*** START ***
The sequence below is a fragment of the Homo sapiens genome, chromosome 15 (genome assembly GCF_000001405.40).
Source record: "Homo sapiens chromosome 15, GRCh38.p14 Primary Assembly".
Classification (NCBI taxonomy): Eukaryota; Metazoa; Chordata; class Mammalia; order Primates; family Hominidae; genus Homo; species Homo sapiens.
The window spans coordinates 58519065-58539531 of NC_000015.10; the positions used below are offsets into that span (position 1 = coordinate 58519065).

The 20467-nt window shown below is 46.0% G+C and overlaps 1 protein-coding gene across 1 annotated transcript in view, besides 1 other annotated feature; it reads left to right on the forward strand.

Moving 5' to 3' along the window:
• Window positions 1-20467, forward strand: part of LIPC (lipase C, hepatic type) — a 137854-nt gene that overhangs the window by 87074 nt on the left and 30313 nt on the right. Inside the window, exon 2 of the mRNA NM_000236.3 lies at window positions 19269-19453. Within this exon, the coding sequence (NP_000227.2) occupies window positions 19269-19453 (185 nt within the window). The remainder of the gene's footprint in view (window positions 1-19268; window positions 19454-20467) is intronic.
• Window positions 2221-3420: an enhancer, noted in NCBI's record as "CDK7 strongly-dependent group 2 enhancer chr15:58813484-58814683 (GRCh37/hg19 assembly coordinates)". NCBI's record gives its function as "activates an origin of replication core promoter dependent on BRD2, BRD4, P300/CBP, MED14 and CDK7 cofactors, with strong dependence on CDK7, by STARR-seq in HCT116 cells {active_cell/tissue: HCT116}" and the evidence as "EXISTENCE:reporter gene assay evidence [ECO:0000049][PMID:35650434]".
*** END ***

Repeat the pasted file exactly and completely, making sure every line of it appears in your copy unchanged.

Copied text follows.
The sequence below is a fragment of the Homo sapiens genome, chromosome 15 (genome assembly GCF_000001405.40).
Source record: "Homo sapiens chromosome 15, GRCh38.p14 Primary Assembly".
Classification (NCBI taxonomy): Eukaryota; Metazoa; Chordata; class Mammalia; order Primates; family Hominidae; genus Homo; species Homo sapiens.
The window spans coordinates 58519065-58539531 of NC_000015.10; the positions used below are offsets into that span (position 1 = coordinate 58519065).

The 20467-nt window shown below is 46.0% G+C and overlaps 1 protein-coding gene across 1 annotated transcript in view, besides 1 other annotated feature; it reads left to right on the forward strand.

Moving 5' to 3' along the window:
• Window positions 1-20467, forward strand: part of LIPC (lipase C, hepatic type) — a 137854-nt gene that overhangs the window by 87074 nt on the left and 30313 nt on the right. Inside the window, exon 2 of the mRNA NM_000236.3 lies at window positions 19269-19453. Within this exon, the coding sequence (NP_000227.2) occupies window positions 19269-19453 (185 nt within the window). The remainder of the gene's footprint in view (window positions 1-19268; window positions 19454-20467) is intronic.
• Window positions 2221-3420: an enhancer, noted in NCBI's record as "CDK7 strongly-dependent group 2 enhancer chr15:58813484-58814683 (GRCh37/hg19 assembly coordinates)". NCBI's record gives its function as "activates an origin of replication core promoter dependent on BRD2, BRD4, P300/CBP, MED14 and CDK7 cofactors, with strong dependence on CDK7, by STARR-seq in HCT116 cells {active_cell/tissue: HCT116}" and the evidence as "EXISTENCE:reporter gene assay evidence [ECO:0000049][PMID:35650434]".